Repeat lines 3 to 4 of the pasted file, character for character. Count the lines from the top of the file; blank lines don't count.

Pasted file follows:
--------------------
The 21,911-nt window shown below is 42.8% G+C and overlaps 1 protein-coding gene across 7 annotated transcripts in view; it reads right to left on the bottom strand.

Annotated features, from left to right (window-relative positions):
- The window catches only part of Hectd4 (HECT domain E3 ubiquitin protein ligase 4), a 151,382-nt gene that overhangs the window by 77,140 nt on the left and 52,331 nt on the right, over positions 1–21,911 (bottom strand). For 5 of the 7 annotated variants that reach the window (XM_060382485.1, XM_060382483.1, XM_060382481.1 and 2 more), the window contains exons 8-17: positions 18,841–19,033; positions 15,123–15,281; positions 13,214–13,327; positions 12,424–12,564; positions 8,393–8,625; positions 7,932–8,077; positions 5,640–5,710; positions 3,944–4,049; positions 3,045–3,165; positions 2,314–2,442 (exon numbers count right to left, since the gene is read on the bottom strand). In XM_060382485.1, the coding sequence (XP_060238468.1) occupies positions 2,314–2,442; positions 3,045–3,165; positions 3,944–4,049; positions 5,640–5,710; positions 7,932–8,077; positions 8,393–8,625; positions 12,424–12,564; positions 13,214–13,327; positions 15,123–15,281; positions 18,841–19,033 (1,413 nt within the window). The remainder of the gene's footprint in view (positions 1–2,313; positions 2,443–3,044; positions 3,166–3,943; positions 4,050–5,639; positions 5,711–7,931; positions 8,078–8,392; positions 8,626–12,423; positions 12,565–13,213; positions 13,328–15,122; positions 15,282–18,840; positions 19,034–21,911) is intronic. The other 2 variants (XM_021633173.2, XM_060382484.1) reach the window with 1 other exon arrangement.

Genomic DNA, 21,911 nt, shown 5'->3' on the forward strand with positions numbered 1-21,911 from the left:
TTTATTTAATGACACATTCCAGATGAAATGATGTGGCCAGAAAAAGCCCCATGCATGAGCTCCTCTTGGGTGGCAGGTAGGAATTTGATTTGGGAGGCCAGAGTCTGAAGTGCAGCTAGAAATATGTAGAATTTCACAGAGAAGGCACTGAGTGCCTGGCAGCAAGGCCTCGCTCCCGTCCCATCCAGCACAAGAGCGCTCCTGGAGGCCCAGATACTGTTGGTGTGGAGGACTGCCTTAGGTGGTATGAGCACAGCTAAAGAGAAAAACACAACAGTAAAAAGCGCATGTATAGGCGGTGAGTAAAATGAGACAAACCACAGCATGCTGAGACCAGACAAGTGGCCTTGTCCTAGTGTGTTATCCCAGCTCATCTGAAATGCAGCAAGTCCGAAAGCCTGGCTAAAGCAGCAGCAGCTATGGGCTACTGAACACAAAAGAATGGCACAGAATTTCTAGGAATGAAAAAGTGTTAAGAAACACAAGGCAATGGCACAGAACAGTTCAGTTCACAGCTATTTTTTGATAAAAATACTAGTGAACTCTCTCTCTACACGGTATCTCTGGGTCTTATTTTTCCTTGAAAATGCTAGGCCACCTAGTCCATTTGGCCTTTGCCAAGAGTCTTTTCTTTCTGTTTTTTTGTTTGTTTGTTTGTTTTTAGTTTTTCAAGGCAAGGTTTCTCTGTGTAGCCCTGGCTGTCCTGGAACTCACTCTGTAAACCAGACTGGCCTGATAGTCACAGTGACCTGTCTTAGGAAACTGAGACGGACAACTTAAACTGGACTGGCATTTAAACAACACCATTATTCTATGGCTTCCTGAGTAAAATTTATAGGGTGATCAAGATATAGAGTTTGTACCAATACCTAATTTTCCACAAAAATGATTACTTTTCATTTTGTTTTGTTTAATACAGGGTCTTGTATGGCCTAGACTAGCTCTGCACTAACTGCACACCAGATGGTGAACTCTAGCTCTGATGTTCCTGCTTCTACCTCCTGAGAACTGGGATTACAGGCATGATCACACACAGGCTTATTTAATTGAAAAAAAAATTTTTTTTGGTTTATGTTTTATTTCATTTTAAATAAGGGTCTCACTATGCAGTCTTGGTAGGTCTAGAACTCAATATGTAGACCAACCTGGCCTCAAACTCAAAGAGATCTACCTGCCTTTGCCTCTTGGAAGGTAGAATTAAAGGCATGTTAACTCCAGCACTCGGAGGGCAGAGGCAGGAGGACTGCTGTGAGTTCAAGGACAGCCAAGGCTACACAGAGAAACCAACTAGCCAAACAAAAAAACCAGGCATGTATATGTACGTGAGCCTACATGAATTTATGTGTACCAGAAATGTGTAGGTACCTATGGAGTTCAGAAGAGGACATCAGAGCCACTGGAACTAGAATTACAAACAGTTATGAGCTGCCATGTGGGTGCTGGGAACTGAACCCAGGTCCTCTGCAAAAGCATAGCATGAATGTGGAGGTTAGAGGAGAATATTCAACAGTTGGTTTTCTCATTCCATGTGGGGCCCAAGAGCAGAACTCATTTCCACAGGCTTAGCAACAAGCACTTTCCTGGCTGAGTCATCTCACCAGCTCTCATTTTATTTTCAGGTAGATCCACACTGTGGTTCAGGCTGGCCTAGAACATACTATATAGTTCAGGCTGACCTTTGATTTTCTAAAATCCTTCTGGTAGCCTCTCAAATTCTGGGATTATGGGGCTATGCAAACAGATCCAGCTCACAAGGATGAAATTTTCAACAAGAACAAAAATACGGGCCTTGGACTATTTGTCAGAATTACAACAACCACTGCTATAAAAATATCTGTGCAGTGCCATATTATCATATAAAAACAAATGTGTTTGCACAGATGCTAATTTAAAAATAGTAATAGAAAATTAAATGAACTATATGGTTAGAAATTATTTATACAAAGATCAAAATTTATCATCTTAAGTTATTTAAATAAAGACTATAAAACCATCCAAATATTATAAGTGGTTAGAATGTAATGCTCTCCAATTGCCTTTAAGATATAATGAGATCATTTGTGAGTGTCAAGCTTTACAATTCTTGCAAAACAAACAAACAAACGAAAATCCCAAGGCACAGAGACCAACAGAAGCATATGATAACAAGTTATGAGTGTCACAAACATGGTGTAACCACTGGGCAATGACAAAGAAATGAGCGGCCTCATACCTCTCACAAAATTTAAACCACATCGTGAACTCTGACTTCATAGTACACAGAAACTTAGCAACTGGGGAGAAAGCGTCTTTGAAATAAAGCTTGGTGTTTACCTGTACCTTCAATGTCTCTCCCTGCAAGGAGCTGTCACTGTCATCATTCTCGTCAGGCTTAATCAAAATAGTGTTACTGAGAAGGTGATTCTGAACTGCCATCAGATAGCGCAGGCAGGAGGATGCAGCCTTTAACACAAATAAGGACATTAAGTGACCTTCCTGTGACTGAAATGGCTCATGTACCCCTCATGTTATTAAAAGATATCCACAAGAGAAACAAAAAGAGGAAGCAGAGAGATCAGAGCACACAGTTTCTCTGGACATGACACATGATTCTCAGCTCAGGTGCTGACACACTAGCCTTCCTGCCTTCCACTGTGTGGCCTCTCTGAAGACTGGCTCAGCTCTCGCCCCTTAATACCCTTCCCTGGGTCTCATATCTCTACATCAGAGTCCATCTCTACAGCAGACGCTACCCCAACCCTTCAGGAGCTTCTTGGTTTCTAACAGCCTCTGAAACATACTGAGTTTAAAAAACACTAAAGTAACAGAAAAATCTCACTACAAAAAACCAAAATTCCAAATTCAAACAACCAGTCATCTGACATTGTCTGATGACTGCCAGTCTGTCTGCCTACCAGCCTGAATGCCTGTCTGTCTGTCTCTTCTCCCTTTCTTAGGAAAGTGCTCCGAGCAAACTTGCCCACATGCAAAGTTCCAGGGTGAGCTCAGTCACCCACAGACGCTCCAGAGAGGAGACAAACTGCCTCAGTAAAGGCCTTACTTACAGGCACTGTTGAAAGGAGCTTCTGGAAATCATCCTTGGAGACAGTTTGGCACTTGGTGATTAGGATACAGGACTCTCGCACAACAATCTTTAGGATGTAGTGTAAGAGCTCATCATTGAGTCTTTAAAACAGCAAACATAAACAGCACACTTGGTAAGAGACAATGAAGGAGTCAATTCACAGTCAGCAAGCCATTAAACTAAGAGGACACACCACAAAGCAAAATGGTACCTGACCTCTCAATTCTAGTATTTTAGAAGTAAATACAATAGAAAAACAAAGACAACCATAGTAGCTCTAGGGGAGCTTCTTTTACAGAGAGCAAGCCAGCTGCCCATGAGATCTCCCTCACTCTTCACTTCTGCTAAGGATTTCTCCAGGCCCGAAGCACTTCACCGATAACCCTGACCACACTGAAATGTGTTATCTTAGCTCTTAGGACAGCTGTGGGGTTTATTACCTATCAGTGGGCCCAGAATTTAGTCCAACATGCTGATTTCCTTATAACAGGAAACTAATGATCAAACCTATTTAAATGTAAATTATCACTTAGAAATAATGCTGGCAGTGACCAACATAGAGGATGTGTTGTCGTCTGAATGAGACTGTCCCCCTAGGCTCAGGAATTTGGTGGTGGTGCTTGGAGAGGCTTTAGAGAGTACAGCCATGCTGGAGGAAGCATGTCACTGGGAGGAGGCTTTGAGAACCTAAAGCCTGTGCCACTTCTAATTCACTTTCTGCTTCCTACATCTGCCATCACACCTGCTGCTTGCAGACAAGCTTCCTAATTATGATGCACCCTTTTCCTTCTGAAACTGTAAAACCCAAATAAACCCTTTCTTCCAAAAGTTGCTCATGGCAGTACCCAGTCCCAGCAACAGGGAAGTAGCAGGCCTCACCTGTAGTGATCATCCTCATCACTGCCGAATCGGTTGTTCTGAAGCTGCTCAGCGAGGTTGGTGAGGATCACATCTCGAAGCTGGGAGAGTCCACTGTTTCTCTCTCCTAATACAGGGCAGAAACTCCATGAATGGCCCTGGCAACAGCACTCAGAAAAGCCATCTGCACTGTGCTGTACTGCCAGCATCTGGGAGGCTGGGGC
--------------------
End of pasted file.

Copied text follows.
- The window catches only part of Hectd4 (HECT domain E3 ubiquitin protein ligase 4), a 151,382-nt gene that overhangs the window by 77,140 nt on the left and 52,331 nt on the right, over positions 1–21,911 (bottom strand). For 5 of the 7 annotated variants that reach the window (XM_060382485.1, XM_060382483.1, XM_060382481.1 and 2 more), the window contains exons 8-17: positions 18,841–19,033; positions 15,123–15,281; positions 13,214–13,327; positions 12,424–12,564; positions 8,393–8,625; positions 7,932–8,077; positions 5,640–5,710; positions 3,944–4,049; positions 3,045–3,165; positions 2,314–2,442 (exon numbers count right to left, since the gene is read on the bottom strand). In XM_060382485.1, the coding sequence (XP_060238468.1) occupies positions 2,314–2,442; positions 3,045–3,165; positions 3,944–4,049; positions 5,640–5,710; positions 7,932–8,077; positions 8,393–8,625; positions 12,424–12,564; positions 13,214–13,327; positions 15,123–15,281; positions 18,841–19,033 (1,413 nt within the window). The remainder of the gene's footprint in view (positions 1–2,313; positions 2,443–3,044; positions 3,166–3,943; positions 4,050–5,639; positions 5,711–7,931; positions 8,078–8,392; positions 8,626–12,423; positions 12,565–13,213; positions 13,328–15,122; positions 15,282–18,840; positions 19,034–21,911) is intronic. The other 2 variants (XM_021633173.2, XM_060382484.1) reach the window with 1 other exon arrangement.

Genomic DNA, 21,911 nt, shown 5'->3' on the forward strand with positions numbered 1-21,911 from the left: